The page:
Hello again and welcome to another blog entry. I've been looking forward to writing about my recent sighting of the Northern Lights, also known as the Aurora Borealis. After a brief showing back in December 2014, I was hopeful of catching a better light show before the end of the Aurora season, which is normally in late March. There had been a handful of decent Aurora activity since December, notably the big one on St. Patrick's Day, but sods law kicked in and I missed them, mainly due to work commitments, and not for the first time either. So, when a predicted forecast of Aurora activity was on the cards in late April, I decided to push the envelope and get myself up the coast to photograph it. As it happened I was working until 11.20pm on April 20th but that wasn't going to stop me making the 130 mile round trip, even though I was quite knackered at the end of my shift. The opportunity was too good to pass, especially as the aurora prediction also coincided with clear skies and no moon, which are ideal for this kind of photography. So, with everything in place, it was all systems go!
I made the journey north with work colleague and friend Ryan Pearce, who like myself has only been doing Astrophotography for a few months. We were both excited as to what the night had in store for us and we weren't disappointed. After an hour or so on the road we were soon in position with our cameras at Stag Rock Lighthouse, Bamburgh, on the Northumberland coast. This was the same location as my first and only sighting of the Northern Lights, so we were more than hopeful of a good light show to reward us for our efforts. Pointing our cameras in a northerly direction we fired off our first test shots to see if we could pick up any activity. Bingo! A magenta cloud was fairly prominent on the horizon and what a start to the night that was. Soon we could see small spires and they shifted fairly quickly to the right, along the horizon. The spires got bigger and more appeared as the minutes passed. To the naked eye they appeared as a grey hue, but the long exposures that the camera pulled in showed them as bright green and magenta. I ran off a time lapse sequence whilst watching the dancing lights, which consisted of around 80 x 20 second exposures.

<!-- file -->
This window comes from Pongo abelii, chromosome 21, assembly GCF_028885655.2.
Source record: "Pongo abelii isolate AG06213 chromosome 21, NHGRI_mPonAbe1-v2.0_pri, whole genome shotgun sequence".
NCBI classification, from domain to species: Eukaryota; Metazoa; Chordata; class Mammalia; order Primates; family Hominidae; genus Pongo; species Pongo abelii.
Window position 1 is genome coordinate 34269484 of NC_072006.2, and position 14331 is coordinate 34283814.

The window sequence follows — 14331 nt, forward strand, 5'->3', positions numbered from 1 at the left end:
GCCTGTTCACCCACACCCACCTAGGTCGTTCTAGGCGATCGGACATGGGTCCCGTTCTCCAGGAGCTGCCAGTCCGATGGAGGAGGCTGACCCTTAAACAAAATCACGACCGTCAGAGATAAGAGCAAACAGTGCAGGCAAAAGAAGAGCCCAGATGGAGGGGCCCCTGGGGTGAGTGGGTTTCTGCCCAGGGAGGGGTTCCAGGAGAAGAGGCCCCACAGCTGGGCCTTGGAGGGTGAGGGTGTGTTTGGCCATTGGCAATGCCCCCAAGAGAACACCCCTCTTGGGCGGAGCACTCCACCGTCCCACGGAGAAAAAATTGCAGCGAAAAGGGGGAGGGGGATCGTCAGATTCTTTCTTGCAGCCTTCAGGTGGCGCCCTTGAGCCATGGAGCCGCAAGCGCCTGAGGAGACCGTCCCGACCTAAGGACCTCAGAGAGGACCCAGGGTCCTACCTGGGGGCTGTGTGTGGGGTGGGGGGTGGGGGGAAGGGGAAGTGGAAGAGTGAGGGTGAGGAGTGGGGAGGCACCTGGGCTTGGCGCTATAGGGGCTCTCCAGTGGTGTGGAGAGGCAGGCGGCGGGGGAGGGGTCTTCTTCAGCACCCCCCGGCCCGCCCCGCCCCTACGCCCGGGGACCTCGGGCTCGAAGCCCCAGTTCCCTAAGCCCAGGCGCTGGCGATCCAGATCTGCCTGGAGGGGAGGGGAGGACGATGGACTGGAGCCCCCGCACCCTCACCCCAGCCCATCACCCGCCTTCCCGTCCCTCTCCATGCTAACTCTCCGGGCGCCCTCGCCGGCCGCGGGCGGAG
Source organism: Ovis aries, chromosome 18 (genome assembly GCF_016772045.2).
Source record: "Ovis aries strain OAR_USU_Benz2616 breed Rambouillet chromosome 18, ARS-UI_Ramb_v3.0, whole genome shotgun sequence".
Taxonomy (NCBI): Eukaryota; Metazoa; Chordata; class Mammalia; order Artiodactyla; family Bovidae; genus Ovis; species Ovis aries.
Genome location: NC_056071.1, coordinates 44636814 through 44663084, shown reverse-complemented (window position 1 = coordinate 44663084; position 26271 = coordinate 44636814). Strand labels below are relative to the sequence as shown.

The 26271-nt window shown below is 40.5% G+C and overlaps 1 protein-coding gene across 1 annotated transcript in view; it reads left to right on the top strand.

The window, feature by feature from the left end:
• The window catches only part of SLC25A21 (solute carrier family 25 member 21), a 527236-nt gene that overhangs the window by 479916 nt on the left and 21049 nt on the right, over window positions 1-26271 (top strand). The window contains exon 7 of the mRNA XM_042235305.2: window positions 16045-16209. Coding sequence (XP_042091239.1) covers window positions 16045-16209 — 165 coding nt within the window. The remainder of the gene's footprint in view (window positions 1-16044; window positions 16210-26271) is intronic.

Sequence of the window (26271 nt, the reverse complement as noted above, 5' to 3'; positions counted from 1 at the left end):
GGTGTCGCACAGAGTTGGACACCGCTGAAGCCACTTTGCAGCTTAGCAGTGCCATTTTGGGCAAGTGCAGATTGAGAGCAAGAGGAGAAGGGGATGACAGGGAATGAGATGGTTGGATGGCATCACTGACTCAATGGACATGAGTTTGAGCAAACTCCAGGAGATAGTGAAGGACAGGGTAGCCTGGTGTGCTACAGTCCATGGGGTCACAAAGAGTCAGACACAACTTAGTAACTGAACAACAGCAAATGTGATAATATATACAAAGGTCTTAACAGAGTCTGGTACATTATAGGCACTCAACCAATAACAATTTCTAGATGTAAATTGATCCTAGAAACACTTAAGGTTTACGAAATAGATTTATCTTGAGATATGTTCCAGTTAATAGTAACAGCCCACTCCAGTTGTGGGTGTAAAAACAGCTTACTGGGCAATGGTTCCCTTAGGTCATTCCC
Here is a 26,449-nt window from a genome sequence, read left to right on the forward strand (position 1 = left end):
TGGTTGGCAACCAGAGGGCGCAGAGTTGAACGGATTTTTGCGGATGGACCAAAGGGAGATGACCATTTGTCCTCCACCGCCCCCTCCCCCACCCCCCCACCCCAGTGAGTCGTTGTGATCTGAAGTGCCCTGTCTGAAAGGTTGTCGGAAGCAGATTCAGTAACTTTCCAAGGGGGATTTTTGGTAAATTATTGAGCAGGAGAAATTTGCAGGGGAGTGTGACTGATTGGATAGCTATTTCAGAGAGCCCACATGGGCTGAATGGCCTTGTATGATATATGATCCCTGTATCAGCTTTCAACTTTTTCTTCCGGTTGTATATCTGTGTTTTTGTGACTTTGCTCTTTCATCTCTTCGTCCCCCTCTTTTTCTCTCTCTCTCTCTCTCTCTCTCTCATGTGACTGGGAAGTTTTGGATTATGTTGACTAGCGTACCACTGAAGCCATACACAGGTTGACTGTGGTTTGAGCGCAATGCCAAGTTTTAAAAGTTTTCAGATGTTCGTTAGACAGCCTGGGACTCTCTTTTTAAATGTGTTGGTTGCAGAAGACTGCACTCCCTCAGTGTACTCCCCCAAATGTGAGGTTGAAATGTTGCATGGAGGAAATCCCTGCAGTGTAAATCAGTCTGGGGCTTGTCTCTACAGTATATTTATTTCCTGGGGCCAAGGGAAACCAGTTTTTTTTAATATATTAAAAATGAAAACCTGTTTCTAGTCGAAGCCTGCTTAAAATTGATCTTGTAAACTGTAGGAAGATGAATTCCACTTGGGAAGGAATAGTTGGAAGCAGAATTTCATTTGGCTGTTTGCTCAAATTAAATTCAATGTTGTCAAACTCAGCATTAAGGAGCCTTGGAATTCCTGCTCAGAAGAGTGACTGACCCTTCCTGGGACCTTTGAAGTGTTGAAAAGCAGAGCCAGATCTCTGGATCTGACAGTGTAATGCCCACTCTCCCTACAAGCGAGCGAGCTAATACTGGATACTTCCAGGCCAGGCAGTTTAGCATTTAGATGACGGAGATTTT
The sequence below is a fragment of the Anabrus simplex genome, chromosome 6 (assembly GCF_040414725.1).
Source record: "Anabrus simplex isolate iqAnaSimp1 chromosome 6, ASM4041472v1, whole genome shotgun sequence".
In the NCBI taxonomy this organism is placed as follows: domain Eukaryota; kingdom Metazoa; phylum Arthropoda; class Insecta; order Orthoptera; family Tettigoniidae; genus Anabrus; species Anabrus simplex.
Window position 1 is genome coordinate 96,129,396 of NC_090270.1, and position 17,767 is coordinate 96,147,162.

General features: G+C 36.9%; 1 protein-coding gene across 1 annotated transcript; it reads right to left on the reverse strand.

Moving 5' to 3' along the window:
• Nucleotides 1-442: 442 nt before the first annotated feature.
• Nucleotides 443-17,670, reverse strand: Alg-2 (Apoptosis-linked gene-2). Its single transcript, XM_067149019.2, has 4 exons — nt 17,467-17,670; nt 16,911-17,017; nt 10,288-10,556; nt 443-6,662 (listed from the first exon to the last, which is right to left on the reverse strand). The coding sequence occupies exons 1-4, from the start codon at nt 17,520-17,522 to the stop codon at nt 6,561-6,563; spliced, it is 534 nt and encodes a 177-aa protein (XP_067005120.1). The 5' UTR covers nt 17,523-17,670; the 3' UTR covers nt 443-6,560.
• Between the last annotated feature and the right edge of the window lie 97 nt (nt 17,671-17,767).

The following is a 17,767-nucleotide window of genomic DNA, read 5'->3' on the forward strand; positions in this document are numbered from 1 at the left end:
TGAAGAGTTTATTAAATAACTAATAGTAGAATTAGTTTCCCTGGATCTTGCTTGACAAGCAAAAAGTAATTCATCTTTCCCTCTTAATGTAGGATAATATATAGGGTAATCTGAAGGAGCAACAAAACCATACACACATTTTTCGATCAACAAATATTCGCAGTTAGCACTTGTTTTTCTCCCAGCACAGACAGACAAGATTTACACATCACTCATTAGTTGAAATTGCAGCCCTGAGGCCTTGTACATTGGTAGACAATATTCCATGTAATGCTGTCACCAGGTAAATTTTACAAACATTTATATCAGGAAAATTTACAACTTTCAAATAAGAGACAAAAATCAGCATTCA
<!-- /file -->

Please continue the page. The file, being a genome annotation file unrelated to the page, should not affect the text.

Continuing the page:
The Milky Way was very prominent and stretched across the sky between the Aurora and Bamburgh Castle. I was hopeful of bagging a shot of the full vista in front of me, although the vast expanse would only be achieved by taking several shots and stitching them together in Photoshop. The photo at the top is the result of taking 14 exposures and letting Photoshop do the rest. Once stitched I edited the image, which took around 15 minutes to complete. I would say it's one of my best shots to date. This time last year I didn't even know what the Milky Way and Aurora looked like, so to grab myself a shot like this meant a lot. A rare phenomenon!
The lights danced on the horizon for two and a half hours before an orange glow began to appear. Yes, the sun was on its way. We left Bamburgh at around 4.15am and headed home. Job done. This was a memorable night, to say the very least. I have compiled a time lapse video of what we saw on this eventful night and it can be found on my website. Visit ashleycorr.com and head off to the TV page where you will find the 2 and a half minute footage. Alteratively, if you have access to a Smart TV, go to the YouTube app and search for 'Bamburgh Aurora'. The search results will show the thumbnail image with my name next to it. The video has been produced in High Definition and I'm sure you'll enjoy it. It's only my first attempt at this kind of thing, but I think I done ok. And that's about it. Hope you enjoyed this blog entry. Cheers, Ash